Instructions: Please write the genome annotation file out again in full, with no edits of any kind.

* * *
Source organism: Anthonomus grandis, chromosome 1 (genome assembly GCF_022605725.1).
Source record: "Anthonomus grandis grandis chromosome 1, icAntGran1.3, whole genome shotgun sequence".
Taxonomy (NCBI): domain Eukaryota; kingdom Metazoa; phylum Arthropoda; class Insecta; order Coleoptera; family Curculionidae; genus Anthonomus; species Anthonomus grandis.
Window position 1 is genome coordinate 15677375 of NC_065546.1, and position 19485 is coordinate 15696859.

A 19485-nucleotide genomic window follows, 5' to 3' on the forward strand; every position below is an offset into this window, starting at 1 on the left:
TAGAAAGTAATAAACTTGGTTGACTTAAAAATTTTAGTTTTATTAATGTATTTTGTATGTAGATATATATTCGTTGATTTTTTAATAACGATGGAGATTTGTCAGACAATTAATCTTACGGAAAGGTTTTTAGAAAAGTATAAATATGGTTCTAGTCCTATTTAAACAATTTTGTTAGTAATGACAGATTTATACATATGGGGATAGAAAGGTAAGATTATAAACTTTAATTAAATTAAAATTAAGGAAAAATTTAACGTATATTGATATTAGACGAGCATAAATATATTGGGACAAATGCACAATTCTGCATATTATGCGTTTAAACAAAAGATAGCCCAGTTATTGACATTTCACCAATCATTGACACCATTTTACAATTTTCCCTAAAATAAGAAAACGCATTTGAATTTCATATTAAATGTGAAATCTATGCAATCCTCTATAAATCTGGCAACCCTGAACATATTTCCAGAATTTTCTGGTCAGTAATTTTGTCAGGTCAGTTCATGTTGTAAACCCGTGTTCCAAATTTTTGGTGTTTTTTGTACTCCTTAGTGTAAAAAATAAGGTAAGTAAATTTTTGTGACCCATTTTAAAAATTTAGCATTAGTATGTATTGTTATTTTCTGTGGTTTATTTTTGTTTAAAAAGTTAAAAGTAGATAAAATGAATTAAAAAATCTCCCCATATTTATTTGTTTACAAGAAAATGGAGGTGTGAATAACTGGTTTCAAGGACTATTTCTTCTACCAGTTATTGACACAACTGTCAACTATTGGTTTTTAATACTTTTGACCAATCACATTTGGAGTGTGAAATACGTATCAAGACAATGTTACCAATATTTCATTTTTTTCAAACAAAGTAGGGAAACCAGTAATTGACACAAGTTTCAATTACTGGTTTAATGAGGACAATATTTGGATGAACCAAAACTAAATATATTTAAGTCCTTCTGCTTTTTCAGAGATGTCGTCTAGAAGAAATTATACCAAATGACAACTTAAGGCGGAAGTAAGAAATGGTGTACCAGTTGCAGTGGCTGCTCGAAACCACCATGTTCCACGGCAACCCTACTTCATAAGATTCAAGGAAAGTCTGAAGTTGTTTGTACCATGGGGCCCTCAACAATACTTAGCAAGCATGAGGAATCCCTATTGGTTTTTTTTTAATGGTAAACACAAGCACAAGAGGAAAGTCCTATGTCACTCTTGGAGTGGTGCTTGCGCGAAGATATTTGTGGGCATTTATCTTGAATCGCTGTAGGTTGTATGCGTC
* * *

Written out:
Source organism: Anthonomus grandis, chromosome 1 (genome assembly GCF_022605725.1).
Source record: "Anthonomus grandis grandis chromosome 1, icAntGran1.3, whole genome shotgun sequence".
Taxonomy (NCBI): domain Eukaryota; kingdom Metazoa; phylum Arthropoda; class Insecta; order Coleoptera; family Curculionidae; genus Anthonomus; species Anthonomus grandis.
Window position 1 is genome coordinate 15677375 of NC_065546.1, and position 19485 is coordinate 15696859.

A 19485-nucleotide genomic window follows, 5' to 3' on the forward strand; every position below is an offset into this window, starting at 1 on the left:
TAGAAAGTAATAAACTTGGTTGACTTAAAAATTTTAGTTTTATTAATGTATTTTGTATGTAGATATATATTCGTTGATTTTTTAATAACGATGGAGATTTGTCAGACAATTAATCTTACGGAAAGGTTTTTAGAAAAGTATAAATATGGTTCTAGTCCTATTTAAACAATTTTGTTAGTAATGACAGATTTATACATATGGGGATAGAAAGGTAAGATTATAAACTTTAATTAAATTAAAATTAAGGAAAAATTTAACGTATATTGATATTAGACGAGCATAAATATATTGGGACAAATGCACAATTCTGCATATTATGCGTTTAAACAAAAGATAGCCCAGTTATTGACATTTCACCAATCATTGACACCATTTTACAATTTTCCCTAAAATAAGAAAACGCATTTGAATTTCATATTAAATGTGAAATCTATGCAATCCTCTATAAATCTGGCAACCCTGAACATATTTCCAGAATTTTCTGGTCAGTAATTTTGTCAGGTCAGTTCATGTTGTAAACCCGTGTTCCAAATTTTTGGTGTTTTTTGTACTCCTTAGTGTAAAAAATAAGGTAAGTAAATTTTTGTGACCCATTTTAAAAATTTAGCATTAGTATGTATTGTTATTTTCTGTGGTTTATTTTTGTTTAAAAAGTTAAAAGTAGATAAAATGAATTAAAAAATCTCCCCATATTTATTTGTTTACAAGAAAATGGAGGTGTGAATAACTGGTTTCAAGGACTATTTCTTCTACCAGTTATTGACACAACTGTCAACTATTGGTTTTTAATACTTTTGACCAATCACATTTGGAGTGTGAAATACGTATCAAGACAATGTTACCAATATTTCATTTTTTTCAAACAAAGTAGGGAAACCAGTAATTGACACAAGTTTCAATTACTGGTTTAATGAGGACAATATTTGGATGAACCAAAACTAAATATATTTAAGTCCTTCTGCTTTTTCAGAGATGTCGTCTAGAAGAAATTATACCAAATGACAACTTAAGGCGGAAGTAAGAAATGGTGTACCAGTTGCAGTGGCTGCTCGAAACCACCATGTTCCACGGCAACCCTACTTCATAAGATTCAAGGAAAGTCTGAAGTTGTTTGTACCATGGGGCCCTCAACAATACTTAGCAAGCATGAGGAATCCCTATTGGTTTTTTTTTAATGGTAAACACAAGCACAAGAGGAAAGTCCTATGTCACTCTTGGAGTGGTGCTTGCGCGAAGATATTTGTGGGCATTTATCTTGAATCGCTGTAGGTTGTATGCGTC